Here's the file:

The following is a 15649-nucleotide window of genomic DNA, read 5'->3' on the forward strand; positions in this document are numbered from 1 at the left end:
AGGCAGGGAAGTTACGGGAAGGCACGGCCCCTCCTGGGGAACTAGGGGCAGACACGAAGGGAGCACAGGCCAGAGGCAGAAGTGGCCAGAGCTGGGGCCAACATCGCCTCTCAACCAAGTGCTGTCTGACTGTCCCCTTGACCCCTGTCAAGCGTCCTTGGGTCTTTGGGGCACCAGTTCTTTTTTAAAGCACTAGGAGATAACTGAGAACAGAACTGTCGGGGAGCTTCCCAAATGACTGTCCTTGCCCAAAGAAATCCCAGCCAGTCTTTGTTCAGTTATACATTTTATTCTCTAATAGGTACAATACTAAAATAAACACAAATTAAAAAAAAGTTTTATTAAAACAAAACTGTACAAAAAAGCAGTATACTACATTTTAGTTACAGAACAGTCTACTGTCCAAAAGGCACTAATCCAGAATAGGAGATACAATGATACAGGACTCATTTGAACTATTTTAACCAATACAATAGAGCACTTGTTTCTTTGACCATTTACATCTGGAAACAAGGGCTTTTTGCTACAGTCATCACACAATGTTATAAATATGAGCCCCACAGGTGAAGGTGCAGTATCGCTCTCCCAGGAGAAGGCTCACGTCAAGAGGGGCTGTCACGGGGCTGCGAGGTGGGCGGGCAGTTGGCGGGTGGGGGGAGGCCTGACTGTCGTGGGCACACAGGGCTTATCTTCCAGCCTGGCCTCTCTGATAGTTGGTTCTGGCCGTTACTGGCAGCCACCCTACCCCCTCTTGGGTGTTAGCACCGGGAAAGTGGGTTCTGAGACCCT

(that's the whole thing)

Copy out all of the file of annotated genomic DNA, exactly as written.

The following is a 15649-nucleotide window of genomic DNA, read 5'->3' on the forward strand; positions in this document are numbered from 1 at the left end:
AGGCAGGGAAGTTACGGGAAGGCACGGCCCCTCCTGGGGAACTAGGGGCAGACACGAAGGGAGCACAGGCCAGAGGCAGAAGTGGCCAGAGCTGGGGCCAACATCGCCTCTCAACCAAGTGCTGTCTGACTGTCCCCTTGACCCCTGTCAAGCGTCCTTGGGTCTTTGGGGCACCAGTTCTTTTTTAAAGCACTAGGAGATAACTGAGAACAGAACTGTCGGGGAGCTTCCCAAATGACTGTCCTTGCCCAAAGAAATCCCAGCCAGTCTTTGTTCAGTTATACATTTTATTCTCTAATAGGTACAATACTAAAATAAACACAAATTAAAAAAAAGTTTTATTAAAACAAAACTGTACAAAAAAGCAGTATACTACATTTTAGTTACAGAACAGTCTACTGTCCAAAAGGCACTAATCCAGAATAGGAGATACAATGATACAGGACTCATTTGAACTATTTTAACCAATACAATAGAGCACTTGTTTCTTTGACCATTTACATCTGGAAACAAGGGCTTTTTGCTACAGTCATCACACAATGTTATAAATATGAGCCCCACAGGTGAAGGTGCAGTATCGCTCTCCCAGGAGAAGGCTCACGTCAAGAGGGGCTGTCACGGGGCTGCGAGGTGGGCGGGCAGTTGGCGGGTGGGGGGAGGCCTGACTGTCGTGGGCACACAGGGCTTATCTTCCAGCCTGGCCTCTCTGATAGTTGGTTCTGGCCGTTACTGGCAGCCACCCTACCCCCTCTTGGGTGTTAGCACCGGGAAAGTGGGTTCTGAGACCCT